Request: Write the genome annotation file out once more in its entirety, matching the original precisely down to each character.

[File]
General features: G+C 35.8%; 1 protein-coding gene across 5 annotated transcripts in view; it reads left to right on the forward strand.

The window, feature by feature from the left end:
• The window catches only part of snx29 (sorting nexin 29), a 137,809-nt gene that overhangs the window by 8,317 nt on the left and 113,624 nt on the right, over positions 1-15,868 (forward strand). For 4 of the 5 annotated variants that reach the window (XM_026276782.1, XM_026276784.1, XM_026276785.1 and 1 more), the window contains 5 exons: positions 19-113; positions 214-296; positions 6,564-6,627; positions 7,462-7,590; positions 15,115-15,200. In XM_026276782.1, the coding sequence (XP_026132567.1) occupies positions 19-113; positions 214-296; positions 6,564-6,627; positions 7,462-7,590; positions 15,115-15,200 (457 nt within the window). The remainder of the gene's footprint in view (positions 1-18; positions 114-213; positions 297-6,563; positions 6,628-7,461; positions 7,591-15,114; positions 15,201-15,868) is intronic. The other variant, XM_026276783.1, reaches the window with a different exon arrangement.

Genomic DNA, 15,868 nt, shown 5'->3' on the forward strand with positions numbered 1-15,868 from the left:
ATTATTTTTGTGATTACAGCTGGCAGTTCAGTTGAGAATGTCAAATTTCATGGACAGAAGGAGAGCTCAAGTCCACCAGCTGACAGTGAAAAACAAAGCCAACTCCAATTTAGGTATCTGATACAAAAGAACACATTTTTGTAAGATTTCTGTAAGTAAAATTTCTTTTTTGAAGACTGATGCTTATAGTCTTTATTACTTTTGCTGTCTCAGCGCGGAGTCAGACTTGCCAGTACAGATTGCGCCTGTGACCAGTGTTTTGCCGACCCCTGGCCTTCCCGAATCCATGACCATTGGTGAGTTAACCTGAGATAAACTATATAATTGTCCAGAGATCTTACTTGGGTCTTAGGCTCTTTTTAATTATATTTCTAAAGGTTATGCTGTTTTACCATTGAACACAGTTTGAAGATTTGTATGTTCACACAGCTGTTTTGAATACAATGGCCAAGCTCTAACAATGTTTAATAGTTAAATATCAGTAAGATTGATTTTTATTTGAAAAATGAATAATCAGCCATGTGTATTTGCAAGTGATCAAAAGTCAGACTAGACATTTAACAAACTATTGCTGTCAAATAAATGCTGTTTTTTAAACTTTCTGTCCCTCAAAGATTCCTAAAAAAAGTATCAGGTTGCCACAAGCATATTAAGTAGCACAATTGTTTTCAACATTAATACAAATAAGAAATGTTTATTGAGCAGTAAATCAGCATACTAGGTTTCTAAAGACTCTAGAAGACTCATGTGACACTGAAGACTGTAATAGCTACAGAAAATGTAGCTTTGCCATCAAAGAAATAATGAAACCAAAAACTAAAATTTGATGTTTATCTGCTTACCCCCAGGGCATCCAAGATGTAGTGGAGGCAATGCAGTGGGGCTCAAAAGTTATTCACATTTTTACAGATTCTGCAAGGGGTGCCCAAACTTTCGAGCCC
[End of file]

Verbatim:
General features: G+C 35.8%; 1 protein-coding gene across 5 annotated transcripts in view; it reads left to right on the forward strand.

The window, feature by feature from the left end:
• The window catches only part of snx29 (sorting nexin 29), a 137,809-nt gene that overhangs the window by 8,317 nt on the left and 113,624 nt on the right, over positions 1-15,868 (forward strand). For 4 of the 5 annotated variants that reach the window (XM_026276782.1, XM_026276784.1, XM_026276785.1 and 1 more), the window contains 5 exons: positions 19-113; positions 214-296; positions 6,564-6,627; positions 7,462-7,590; positions 15,115-15,200. In XM_026276782.1, the coding sequence (XP_026132567.1) occupies positions 19-113; positions 214-296; positions 6,564-6,627; positions 7,462-7,590; positions 15,115-15,200 (457 nt within the window). The remainder of the gene's footprint in view (positions 1-18; positions 114-213; positions 297-6,563; positions 6,628-7,461; positions 7,591-15,114; positions 15,201-15,868) is intronic. The other variant, XM_026276783.1, reaches the window with a different exon arrangement.

Genomic DNA, 15,868 nt, shown 5'->3' on the forward strand with positions numbered 1-15,868 from the left:
ATTATTTTTGTGATTACAGCTGGCAGTTCAGTTGAGAATGTCAAATTTCATGGACAGAAGGAGAGCTCAAGTCCACCAGCTGACAGTGAAAAACAAAGCCAACTCCAATTTAGGTATCTGATACAAAAGAACACATTTTTGTAAGATTTCTGTAAGTAAAATTTCTTTTTTGAAGACTGATGCTTATAGTCTTTATTACTTTTGCTGTCTCAGCGCGGAGTCAGACTTGCCAGTACAGATTGCGCCTGTGACCAGTGTTTTGCCGACCCCTGGCCTTCCCGAATCCATGACCATTGGTGAGTTAACCTGAGATAAACTATATAATTGTCCAGAGATCTTACTTGGGTCTTAGGCTCTTTTTAATTATATTTCTAAAGGTTATGCTGTTTTACCATTGAACACAGTTTGAAGATTTGTATGTTCACACAGCTGTTTTGAATACAATGGCCAAGCTCTAACAATGTTTAATAGTTAAATATCAGTAAGATTGATTTTTATTTGAAAAATGAATAATCAGCCATGTGTATTTGCAAGTGATCAAAAGTCAGACTAGACATTTAACAAACTATTGCTGTCAAATAAATGCTGTTTTTTAAACTTTCTGTCCCTCAAAGATTCCTAAAAAAAGTATCAGGTTGCCACAAGCATATTAAGTAGCACAATTGTTTTCAACATTAATACAAATAAGAAATGTTTATTGAGCAGTAAATCAGCATACTAGGTTTCTAAAGACTCTAGAAGACTCATGTGACACTGAAGACTGTAATAGCTACAGAAAATGTAGCTTTGCCATCAAAGAAATAATGAAACCAAAAACTAAAATTTGATGTTTATCTGCTTACCCCCAGGGCATCCAAGATGTAGTGGAGGCAATGCAGTGGGGCTCAAAAGTTATTCACATTTTTACAGATTCTGCAAGGGGTGCCCAAACTTTCGAGCCC